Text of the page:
By Chris Watson
Rice is, by far, the most under rated and underutilized staples in American kitchens. Why? Because we have, via our food lexicon, regaled it to “ethnic” or “international” foods rather than a “regular” meal base. It doesn’t help that we have instant and packaged varieties that are not only tasteless but nutritionally marginal (the less said about Rice a Roni and Minute Rice the better). However, for the smaller household (and certainly larger ones) rice is a great starch and grain alternative. By sticking to natural and brown varieties, rice deserves to move up the scale of serving options from “rarely” to “definitely”.
It isn’t like rice isn’t available in our markets. Although we normally think of rice as being grown in Asia (and it certainly is) the United States grows a fair amount. According to the World Fact Book (published by of all agencies the CIA) the US is the 3rd largest exporter of rice in the world, behind India and Thailand.
Certainly, rice is a viable option as starches go. It is, of course, naturally gluten free. It is an excellent base for a whole variety of dishes, and not just the ones we think of when we shop in the “International” isle of the mega mart. A scoop of rice is often served in the middle
of a bowl of chili in the south. Plus, we have all had rice and beans, rice with anything Asian, and the ubiquitous rice served with most Mexican and Tex-Mex meals. Finally, most of us have had the bland “rice pilaf” that may or may not have one grain in a thousand of wild rice (which isn’t really rice) served at restaurants. This, unfortunately, is our exposure one of the oldest food staples of human culture.
However, there is a huge variety of rice dishes that open a vast landscape of culinary and meal options. Etouffee, dirty rice, congee, fried rice, risotto, gumbo, jambalaya, lemon rice, paella, Spanish rice, Mujaddara, chicken and rice, and Arroz con Pollo (Spain, Caribbean, and south American versions of chicken and rice). These are just the dishes and preparations that the spell checker didn’t blow up over. In other words, rice is useful.
Way too many web sites have hours of videos and words about how to cook rice. Rice, as it turns out, needs to be in some way boiled in liquid. That is it. There are techniques, like when doing risotto or Spanish rice, that may or may not lead to a better consistency, but rice isn’t all that hard. In general, for brown or white rice use one cup of rice and two cups of water. Yes brown rice is better for you than white. For more information check out Authority Nutrition. These ratios hold true for cooking rice on the side or cooking rice in a flat pan, as in Spanish rice.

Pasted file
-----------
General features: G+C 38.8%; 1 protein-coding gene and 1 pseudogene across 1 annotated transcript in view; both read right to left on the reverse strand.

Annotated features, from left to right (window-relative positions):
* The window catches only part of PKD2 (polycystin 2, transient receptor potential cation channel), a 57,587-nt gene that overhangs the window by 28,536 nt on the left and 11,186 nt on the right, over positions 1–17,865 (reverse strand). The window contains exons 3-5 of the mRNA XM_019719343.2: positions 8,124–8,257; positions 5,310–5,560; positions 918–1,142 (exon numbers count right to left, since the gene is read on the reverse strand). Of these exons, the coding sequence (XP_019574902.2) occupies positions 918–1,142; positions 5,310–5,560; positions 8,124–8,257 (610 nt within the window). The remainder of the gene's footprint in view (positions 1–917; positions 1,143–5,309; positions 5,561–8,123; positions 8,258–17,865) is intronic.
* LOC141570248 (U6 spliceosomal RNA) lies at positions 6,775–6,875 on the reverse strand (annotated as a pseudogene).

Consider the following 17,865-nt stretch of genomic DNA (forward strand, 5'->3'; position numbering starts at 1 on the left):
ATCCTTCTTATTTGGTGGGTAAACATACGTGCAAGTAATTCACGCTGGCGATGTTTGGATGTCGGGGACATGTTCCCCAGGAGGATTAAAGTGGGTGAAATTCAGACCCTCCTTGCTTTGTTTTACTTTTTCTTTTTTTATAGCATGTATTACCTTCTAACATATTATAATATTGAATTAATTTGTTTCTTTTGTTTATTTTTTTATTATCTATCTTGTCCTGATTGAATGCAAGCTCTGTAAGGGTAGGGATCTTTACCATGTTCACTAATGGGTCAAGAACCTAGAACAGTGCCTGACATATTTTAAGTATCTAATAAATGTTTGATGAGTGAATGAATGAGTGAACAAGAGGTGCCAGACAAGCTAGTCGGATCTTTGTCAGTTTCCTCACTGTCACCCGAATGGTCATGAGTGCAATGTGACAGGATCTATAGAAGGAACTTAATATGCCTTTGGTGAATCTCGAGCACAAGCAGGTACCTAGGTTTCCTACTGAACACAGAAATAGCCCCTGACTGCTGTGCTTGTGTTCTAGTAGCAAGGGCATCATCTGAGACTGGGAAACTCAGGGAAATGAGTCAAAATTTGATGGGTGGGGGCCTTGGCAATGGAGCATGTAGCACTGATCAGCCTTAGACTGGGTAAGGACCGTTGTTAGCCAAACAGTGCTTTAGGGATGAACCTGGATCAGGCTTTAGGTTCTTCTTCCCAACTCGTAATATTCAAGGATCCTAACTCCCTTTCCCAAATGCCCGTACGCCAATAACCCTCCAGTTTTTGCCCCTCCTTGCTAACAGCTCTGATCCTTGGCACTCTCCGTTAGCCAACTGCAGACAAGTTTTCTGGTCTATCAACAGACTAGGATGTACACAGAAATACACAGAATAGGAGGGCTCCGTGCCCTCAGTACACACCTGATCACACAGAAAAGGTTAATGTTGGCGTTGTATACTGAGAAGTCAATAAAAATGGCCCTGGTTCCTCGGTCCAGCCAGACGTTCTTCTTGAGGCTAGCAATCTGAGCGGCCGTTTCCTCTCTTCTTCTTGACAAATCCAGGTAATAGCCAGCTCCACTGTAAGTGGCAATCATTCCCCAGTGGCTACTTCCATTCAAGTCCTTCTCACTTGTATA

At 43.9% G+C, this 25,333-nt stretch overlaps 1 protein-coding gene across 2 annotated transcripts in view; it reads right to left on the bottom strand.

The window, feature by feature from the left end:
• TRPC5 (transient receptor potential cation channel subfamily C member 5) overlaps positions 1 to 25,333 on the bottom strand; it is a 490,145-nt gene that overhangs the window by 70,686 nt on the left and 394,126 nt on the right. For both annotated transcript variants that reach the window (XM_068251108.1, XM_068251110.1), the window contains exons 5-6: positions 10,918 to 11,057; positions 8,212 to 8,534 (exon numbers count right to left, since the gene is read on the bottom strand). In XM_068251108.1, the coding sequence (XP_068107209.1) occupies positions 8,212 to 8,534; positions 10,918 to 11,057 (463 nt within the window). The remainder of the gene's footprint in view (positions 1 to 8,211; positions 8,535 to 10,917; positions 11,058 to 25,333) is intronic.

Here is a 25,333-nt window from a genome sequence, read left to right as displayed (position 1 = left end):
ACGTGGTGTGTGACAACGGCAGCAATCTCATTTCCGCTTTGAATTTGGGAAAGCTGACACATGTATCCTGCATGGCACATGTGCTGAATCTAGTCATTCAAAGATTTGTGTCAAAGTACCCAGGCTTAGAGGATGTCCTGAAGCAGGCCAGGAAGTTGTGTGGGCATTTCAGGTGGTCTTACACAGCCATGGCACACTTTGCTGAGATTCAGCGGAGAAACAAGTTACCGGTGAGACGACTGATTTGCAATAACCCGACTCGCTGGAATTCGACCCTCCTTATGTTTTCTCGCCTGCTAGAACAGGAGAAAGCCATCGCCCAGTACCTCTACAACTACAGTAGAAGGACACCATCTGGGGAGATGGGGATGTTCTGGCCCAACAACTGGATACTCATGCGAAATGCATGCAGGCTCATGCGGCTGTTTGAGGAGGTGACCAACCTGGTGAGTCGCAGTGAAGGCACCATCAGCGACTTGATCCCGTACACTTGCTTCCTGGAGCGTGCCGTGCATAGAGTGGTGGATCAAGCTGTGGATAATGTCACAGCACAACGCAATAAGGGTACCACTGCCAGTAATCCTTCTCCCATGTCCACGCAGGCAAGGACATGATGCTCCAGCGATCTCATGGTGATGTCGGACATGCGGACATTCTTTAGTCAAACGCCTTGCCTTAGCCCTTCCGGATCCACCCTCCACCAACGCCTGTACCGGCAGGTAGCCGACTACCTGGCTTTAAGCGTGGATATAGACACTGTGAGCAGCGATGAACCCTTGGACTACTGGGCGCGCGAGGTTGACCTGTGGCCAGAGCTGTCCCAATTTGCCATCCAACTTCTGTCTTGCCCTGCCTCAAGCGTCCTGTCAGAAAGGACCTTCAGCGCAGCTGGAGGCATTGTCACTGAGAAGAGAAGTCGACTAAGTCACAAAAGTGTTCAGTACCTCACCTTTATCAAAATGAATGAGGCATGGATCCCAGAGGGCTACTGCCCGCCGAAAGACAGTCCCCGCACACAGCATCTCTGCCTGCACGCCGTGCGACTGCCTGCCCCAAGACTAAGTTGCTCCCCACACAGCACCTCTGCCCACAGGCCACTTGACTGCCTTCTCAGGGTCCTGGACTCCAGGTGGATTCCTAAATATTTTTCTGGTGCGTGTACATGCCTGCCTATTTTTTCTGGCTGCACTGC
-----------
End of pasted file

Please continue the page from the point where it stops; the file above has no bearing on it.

Want to take the guess work out? Buy a rice cooker. Rice cookers are the best way to cook either white or brown rice with no guess work. Don’t buy some combo rice cooker, steamer, crock pot, dehydrator etc. machine. Buy a basic rice cooker that will handle up to 2 cups of
uncooked rice. That is plenty for our size household and the cooker is easy to store. Most rice cookers come with a steamer rack. In a smaller rice cooker you might as well throw it away. It is too small to be very useful.
It cannot be emphasized enough: buy a small rice cooker. They are shockingly cheap and open the door to using rice. Just follow the directions for the amount of rice you want to cook and plug it in. Make sure you get a cooker that will shift from cooking to “warm” when the rice is done. That way you don’t even have to set a timer.
What follows are two basic preparations for rice, one with white and one with brown. These are very basic styles of cooking rice that, if mastered, help us navigate to a wider array of rice options. The bottom line is that rice is almost tailor-made for the smaller household. It is easy to store, easy to cook, and doesn’t suffer any consequences from cooking in smaller quantities. So join the 3.5 billion people who eat rice daily! You will be glad you did.